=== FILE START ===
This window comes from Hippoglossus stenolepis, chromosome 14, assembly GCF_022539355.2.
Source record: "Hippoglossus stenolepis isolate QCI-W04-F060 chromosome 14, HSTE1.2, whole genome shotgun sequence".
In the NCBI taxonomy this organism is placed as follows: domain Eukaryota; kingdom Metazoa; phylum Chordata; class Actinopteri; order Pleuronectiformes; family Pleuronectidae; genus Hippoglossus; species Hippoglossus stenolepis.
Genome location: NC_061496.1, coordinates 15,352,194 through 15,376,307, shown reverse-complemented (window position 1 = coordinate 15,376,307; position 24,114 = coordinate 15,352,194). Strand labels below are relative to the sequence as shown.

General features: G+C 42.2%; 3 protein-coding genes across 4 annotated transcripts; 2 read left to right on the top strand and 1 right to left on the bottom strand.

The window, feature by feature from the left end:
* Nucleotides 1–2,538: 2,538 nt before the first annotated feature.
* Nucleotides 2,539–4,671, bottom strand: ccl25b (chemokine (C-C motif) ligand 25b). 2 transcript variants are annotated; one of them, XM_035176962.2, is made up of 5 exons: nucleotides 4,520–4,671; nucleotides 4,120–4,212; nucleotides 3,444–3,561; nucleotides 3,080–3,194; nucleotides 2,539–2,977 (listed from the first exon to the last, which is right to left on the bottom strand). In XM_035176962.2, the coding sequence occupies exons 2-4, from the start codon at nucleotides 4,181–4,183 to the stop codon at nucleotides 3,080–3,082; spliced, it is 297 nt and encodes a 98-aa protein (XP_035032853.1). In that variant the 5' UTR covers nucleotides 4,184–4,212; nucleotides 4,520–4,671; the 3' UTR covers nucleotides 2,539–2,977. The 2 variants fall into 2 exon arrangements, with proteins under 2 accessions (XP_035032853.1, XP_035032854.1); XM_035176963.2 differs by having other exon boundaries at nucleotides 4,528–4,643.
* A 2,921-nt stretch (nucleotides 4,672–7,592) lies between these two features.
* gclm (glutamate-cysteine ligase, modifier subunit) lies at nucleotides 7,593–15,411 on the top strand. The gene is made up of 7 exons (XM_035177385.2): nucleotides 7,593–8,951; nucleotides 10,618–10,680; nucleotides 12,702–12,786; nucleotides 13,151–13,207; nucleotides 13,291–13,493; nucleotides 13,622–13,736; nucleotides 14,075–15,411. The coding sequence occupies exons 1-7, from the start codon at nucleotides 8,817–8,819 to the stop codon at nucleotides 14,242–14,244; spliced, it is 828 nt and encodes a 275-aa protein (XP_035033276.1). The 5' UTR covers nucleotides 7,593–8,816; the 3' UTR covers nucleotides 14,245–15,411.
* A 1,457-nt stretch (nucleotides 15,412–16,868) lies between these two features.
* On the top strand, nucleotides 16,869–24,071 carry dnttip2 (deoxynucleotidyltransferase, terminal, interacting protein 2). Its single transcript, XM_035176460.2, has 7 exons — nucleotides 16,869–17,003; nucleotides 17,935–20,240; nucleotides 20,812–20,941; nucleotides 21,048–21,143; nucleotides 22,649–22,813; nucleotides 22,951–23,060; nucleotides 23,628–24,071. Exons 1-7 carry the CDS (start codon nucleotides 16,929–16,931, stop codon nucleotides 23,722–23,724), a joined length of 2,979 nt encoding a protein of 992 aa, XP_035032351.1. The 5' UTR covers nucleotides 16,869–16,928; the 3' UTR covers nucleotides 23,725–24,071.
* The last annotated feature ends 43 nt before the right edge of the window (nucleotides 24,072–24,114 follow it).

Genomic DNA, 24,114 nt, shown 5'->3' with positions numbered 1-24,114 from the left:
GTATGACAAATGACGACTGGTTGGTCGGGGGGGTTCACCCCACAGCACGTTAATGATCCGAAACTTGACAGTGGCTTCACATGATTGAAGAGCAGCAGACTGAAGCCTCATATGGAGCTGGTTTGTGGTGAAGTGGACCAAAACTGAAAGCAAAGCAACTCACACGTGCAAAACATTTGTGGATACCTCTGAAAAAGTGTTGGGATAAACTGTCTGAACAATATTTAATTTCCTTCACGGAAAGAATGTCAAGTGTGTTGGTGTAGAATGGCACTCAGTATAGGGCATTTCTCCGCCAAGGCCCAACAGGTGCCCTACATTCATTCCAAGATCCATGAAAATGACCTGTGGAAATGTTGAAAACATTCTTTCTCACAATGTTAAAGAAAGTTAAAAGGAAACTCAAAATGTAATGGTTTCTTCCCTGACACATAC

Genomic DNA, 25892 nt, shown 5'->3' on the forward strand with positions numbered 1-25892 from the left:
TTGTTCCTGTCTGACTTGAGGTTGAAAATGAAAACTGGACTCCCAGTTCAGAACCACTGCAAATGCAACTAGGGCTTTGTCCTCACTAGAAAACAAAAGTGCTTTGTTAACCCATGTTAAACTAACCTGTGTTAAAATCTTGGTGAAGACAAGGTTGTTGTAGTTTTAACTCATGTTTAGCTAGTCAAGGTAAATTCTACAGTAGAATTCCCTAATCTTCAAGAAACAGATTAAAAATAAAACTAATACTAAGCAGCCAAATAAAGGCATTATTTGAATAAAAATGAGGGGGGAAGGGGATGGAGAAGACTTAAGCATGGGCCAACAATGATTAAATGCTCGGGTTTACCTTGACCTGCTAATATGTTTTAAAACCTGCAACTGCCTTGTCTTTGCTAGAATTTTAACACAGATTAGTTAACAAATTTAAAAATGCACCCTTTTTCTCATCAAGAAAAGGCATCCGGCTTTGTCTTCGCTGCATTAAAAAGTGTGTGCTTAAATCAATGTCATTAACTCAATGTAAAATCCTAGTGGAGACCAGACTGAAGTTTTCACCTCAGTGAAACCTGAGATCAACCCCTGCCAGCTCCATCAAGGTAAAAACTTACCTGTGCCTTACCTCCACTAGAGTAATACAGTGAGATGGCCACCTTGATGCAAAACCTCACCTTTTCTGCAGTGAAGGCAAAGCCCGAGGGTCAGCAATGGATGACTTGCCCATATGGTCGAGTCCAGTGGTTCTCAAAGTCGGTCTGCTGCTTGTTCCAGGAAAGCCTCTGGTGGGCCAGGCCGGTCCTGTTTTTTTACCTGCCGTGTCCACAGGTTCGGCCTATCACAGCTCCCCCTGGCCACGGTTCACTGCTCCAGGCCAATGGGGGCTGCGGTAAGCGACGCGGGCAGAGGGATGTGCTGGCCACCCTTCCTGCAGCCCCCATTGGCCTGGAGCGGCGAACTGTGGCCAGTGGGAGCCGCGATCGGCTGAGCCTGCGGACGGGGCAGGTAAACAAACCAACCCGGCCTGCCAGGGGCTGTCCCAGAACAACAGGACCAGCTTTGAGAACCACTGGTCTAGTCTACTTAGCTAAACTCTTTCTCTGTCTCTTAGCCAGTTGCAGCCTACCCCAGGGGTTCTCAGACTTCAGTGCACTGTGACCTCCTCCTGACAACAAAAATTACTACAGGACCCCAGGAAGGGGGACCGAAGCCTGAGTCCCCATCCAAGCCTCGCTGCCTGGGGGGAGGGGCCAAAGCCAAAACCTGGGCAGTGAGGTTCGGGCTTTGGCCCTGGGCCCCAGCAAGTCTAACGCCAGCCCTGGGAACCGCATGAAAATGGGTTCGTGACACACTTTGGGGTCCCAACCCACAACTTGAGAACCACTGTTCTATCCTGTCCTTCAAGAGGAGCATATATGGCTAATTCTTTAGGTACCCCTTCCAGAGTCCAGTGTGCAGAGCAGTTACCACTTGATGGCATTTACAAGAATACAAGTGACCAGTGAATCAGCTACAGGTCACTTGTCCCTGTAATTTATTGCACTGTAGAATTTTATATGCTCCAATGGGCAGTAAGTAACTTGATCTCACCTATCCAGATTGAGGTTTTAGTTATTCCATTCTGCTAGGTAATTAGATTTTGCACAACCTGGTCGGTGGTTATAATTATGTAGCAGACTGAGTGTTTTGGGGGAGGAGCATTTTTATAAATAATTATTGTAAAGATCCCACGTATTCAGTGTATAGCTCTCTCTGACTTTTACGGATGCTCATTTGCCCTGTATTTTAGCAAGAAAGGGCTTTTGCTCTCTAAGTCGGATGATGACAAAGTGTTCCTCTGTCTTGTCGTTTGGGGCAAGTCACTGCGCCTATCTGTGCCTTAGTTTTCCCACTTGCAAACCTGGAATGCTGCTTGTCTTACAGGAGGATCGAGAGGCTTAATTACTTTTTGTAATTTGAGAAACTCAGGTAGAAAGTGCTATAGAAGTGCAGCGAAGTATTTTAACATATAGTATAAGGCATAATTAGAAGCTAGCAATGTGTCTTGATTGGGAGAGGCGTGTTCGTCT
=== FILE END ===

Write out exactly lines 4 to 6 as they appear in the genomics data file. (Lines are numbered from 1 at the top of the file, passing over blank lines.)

Genome location: NC_061496.1, coordinates 15,352,194 through 15,376,307, shown reverse-complemented (window position 1 = coordinate 15,376,307; position 24,114 = coordinate 15,352,194). Strand labels below are relative to the sequence as shown.

General features: G+C 42.2%; 3 protein-coding genes across 4 annotated transcripts; 2 read left to right on the top strand and 1 right to left on the bottom strand.

The window, feature by feature from the left end: